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Nicholas Fanti

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Nick Fanti turns down Marist College scholarship after agreeing to terms with Philadelphia Phillies

Nick Fanti hurls a pitch during the Grand Slam Challenge. File photo by Alex Petroski

Hauppauge graduate and star left-handed pitcher Nick Fanti, who was selected by the Philadelphia Phillies in the 31st round of the 2015 MLB Draft, agreed to terms on a contract with the club this week. He chose to forgo an opportunity to play at Marist College on a baseball scholarship, and will instead begin his minor league career with the Gulf Coast League Phillies in Clearwater, Florida, Philadelphia’s rookie-ball affiliate.

Fanti said the decision was very tough on him, but he’s confident he made the right one.

“I really felt at home at Marist and comfortable with the coaches and players that I was going there with, but in the end, I followed my heart and made a decision that I wanted to make,” he said.

Hauppauge head coach Josh Gutes was thrilled with his former player’s decision.

“Since he was a little kid, all he’s wanted to do was play baseball for a living, and now he’s going to get the opportunity to do so,” he said. “It wasn’t an easy decision at first, because of Nick’s loyalty to Marist, but he had the chance to pursue his dream and he’s going to do everything he can to make that dream come true.”

Fanti had an outstanding senior season for the Eagles. He went 7-1, with a 0.67 ERA, a 0.63 WHIP and 87 strikeouts over 52 innings. He also threw two consecutive no-hitters. Fanti won the 2015 Carl Yastrzemski award as Suffolk County’s best player, and started on the mound for the Suffolk County team in the Grand Slam Challenge, Long Island’s annual Suffolk County versus Nassau County All-Star game.

“I would have probably fainted from excitement,” Fanti said about the thought of his 10-year-old self receiving the news that one day he’d be a professional baseball player. “I can remember being told by teachers to stop writing and drawing about baseball during projects because that’s all I ever thought about, and still think about.”

Fanti grew up in a family of lifelong New York Yankees fans, though his Dad, Nick Fanti Sr., said in an interview in June, following draft day, that wearing a Phillies uniform one day wouldn’t be a problem.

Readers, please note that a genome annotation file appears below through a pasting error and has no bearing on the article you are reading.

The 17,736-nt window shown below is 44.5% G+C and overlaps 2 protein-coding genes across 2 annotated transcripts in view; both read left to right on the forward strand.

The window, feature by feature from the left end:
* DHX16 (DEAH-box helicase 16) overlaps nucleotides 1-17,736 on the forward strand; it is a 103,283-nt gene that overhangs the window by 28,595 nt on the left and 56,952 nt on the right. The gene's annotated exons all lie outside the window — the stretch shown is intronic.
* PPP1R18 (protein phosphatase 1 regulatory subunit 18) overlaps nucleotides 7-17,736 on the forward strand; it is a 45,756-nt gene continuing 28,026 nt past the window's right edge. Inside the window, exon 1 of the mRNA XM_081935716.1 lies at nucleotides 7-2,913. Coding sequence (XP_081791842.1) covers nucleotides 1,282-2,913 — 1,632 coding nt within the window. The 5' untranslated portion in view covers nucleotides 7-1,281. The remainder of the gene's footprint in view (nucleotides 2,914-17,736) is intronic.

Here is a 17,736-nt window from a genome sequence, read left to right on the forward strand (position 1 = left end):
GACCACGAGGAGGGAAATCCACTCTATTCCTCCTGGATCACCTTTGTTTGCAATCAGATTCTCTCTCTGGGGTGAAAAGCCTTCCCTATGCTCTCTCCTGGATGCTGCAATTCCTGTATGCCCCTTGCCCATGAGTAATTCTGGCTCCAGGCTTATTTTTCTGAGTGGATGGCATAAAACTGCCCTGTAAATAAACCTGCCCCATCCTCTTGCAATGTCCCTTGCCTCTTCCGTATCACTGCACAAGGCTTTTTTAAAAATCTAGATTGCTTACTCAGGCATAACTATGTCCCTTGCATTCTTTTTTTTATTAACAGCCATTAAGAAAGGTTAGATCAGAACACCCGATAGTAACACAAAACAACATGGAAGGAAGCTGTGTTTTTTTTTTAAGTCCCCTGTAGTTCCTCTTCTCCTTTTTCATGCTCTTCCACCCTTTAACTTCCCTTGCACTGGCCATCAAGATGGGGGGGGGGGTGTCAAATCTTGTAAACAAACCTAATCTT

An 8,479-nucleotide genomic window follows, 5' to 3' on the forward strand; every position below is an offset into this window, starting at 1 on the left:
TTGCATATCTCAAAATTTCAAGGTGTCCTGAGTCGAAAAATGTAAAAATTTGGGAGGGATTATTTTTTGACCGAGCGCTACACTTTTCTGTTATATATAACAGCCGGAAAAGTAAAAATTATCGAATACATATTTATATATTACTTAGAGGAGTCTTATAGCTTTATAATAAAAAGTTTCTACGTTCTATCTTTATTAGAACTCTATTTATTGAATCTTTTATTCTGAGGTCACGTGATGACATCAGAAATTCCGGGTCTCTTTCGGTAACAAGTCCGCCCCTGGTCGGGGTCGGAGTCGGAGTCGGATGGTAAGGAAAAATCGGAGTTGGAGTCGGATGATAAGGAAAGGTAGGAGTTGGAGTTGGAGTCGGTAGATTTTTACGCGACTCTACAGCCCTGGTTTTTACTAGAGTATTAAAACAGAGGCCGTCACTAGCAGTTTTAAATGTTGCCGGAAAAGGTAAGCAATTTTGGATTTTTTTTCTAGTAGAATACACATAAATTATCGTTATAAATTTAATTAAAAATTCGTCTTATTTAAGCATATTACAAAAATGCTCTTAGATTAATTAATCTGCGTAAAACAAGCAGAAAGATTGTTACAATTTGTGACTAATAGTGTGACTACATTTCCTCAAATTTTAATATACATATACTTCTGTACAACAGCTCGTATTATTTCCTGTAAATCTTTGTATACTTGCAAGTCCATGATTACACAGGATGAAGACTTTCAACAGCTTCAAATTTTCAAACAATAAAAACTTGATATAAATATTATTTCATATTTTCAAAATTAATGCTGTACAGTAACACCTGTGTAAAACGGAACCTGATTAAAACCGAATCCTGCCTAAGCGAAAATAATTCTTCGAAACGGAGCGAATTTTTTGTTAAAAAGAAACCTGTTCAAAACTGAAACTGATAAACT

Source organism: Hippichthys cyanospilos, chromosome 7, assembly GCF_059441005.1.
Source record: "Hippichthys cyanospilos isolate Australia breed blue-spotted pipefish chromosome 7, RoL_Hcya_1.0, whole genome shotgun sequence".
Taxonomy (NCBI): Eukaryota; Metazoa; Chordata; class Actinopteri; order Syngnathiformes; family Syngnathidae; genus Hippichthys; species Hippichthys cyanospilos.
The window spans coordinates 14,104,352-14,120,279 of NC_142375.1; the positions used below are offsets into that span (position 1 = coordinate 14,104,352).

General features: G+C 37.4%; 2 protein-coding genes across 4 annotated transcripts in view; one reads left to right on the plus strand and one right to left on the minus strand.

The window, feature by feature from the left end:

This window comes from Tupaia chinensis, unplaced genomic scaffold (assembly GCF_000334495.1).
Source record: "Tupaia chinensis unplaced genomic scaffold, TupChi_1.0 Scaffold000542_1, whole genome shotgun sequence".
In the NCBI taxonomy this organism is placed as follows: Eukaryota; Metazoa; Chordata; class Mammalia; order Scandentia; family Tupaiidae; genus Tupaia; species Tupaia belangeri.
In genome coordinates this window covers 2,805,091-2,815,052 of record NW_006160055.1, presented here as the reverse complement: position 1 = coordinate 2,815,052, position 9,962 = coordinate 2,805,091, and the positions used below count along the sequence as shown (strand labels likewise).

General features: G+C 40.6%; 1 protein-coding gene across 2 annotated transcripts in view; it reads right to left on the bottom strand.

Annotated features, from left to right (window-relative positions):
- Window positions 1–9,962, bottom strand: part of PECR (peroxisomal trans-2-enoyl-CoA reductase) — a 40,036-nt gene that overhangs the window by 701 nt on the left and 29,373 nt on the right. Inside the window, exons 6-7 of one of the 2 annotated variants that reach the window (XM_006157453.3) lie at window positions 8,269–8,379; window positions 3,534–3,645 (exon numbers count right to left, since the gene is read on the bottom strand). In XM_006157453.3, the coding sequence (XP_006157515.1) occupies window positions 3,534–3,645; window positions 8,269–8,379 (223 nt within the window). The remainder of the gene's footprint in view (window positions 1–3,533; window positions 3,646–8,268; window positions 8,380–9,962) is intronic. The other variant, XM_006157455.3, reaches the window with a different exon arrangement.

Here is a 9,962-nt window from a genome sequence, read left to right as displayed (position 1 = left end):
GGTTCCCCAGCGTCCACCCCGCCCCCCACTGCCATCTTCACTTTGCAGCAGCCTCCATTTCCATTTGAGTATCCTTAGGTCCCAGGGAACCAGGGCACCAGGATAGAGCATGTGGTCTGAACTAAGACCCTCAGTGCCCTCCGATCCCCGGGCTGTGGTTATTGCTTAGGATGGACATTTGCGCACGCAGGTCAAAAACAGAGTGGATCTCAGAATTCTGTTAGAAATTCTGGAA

“I’m just so happy for him,” Fanti Sr. said. “He’s going to make it anywhere he goes.”

The Phillies organization declined requests for comment, pending Fanti’s signing becoming official this week.

Fanti said on Twitter Monday night that he was “ready for this challenge” of taking on professional competition, which is obviously a step up from the high school competition that he’s used to, and the college competition that he bypassed.

Being selected in the MLB Draft, especially in the 31st round or later is far from a guarantee that an opportunity will present itself for a young player in the Big Leagues. However, New York Mets legends Mike Piazza and Keith Hernandez were both selected far later in their respective drafts than Fanti. Left-handed pitcher Kenny Rogers had stints with both the Mets and Yankees, and he was selected in the 39th round.

Some other notable 31st round picks include pitchers Scott Erickson [1990] and Pedro Feliciano [1995], who both played for the Mets and Yankees in their careers. Erickson went in the 31st round in his fourth time being in the MLB draft. Sean Gillmartin, a southpaw currently on the Mets’ roster, was selected in the 31st round of the 2008 draft, although he was again drafted in the first round of the 2011 draft.

A few Major League all-stars also got their start in the Gulf Coast League over the last decade. Atlanta Braves first baseman Freddie Freeman and Pittsburgh Pirates centerfielder and 2013 National League MVP Andrew McCutchen each played full seasons in the GCL.

After the Grand Slam Challenge game in June, before he had made his decision, Fanti said how different it would be playing alongside strangers as opposed to his teammates from Hauppauge, who became his best friends. Fanti will have no trouble making friends in the Phillies organization if he pitches for them anywhere near the way he did in high school.